“In the walk of ladies, the step ought not in general to exceed the length of the foot; and the pace should be neither too slow nor too quick, but natural and tranquil, without giving the appearance of difficulty in advancing, and active, without the appearance of being in a hurry.
Nothing can be more ridiculous than a little woman, who takes innumerable minute steps with great rapidity, to get on with greater speed, except it be a tall woman, who throws out long legs as though she would dispute the road with horses.”
This interesting and very helpful advice is taken from Exercises For Ladies Calculated to Preserve & Improve Beauty by Donald Walker. We were reminded of this small gem by our colleague’s post on Scientific Self Defense. The two volumes sit close by each other in the fabulously rich Mercantile stacks. Written in 1837, the profusely illustrated Exercise for Ladies lays out a sort of Jacksonian tai ch’i and supplements that regimen with tons of useful scientific and physiological information.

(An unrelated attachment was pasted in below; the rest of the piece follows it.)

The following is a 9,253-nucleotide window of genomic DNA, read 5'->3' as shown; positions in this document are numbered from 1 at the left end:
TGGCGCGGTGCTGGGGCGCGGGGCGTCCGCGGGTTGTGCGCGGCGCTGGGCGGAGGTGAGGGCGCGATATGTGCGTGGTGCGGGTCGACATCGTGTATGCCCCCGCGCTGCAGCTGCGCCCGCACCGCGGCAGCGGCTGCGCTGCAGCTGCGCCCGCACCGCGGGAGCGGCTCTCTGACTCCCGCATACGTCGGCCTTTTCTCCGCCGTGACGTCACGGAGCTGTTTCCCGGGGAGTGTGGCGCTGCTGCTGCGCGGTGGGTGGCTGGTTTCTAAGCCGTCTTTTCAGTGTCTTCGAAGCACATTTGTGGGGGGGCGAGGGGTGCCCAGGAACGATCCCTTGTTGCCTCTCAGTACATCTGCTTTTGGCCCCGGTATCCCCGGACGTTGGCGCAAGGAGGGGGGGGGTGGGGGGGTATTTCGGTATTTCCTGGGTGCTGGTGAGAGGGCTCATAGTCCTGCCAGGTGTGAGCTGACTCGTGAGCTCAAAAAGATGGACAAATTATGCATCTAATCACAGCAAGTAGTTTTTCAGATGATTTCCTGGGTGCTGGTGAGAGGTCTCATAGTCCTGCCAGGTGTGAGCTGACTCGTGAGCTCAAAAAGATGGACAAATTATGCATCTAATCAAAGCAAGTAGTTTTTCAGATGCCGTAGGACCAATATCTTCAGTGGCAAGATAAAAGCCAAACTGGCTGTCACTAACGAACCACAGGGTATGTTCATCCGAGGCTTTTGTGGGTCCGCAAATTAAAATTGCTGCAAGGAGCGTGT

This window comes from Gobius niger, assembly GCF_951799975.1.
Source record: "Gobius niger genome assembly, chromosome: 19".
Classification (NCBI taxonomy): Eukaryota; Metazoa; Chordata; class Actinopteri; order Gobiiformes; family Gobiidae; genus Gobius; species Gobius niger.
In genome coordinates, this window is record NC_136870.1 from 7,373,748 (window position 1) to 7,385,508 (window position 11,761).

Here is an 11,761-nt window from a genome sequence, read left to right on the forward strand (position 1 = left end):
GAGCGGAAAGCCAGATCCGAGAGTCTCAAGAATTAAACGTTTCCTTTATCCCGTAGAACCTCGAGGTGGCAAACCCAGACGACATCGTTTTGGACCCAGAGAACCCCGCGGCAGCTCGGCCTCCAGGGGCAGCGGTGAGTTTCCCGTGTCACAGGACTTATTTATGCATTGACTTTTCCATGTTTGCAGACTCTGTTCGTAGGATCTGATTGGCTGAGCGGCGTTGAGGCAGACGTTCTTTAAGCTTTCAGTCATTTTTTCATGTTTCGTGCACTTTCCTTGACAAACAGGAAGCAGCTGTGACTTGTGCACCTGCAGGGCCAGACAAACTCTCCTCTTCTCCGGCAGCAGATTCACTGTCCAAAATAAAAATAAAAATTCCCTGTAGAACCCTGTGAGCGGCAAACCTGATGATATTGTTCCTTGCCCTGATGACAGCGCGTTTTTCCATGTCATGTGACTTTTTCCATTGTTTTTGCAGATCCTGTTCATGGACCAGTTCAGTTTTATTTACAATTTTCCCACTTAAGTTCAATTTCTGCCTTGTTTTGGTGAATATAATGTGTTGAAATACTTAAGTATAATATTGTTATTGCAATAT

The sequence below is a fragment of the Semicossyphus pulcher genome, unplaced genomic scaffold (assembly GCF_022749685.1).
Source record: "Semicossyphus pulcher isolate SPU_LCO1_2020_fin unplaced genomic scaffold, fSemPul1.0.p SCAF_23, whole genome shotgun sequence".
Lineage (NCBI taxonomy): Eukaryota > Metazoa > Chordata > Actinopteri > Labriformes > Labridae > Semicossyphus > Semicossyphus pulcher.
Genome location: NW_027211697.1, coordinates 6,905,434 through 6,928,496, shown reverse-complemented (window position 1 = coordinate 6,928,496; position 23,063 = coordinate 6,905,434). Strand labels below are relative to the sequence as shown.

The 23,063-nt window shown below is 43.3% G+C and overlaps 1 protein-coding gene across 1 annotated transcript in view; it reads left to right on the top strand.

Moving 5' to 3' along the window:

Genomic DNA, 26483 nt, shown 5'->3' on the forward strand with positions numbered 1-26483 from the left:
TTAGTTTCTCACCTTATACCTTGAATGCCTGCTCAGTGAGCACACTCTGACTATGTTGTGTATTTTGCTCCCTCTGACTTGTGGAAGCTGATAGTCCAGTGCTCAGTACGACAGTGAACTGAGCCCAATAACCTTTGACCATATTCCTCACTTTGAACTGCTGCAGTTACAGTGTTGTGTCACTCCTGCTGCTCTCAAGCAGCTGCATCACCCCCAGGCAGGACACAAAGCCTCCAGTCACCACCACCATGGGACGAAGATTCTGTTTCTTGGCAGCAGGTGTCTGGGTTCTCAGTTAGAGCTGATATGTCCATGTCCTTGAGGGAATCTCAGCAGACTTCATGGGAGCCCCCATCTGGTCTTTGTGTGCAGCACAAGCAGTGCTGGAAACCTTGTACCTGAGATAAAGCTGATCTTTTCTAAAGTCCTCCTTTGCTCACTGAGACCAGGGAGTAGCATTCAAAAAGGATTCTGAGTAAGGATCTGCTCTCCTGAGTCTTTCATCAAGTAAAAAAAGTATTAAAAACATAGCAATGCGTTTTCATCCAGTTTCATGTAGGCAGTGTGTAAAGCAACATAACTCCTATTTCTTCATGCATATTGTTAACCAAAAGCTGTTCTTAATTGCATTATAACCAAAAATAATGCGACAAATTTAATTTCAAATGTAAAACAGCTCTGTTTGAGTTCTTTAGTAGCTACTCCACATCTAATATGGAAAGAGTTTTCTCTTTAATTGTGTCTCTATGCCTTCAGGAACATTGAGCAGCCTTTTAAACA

How forward thinking the Young Men of the Young Men’s Mercantile Library must have been to have acquired such useful knowledge for the Young Women in their lives.
Readers who find this book helpful may also want to spend some time in the Library’s nineteenth century golf advice area. Nobody understands the complexities of gutta percha better than the Mercantile Librarians.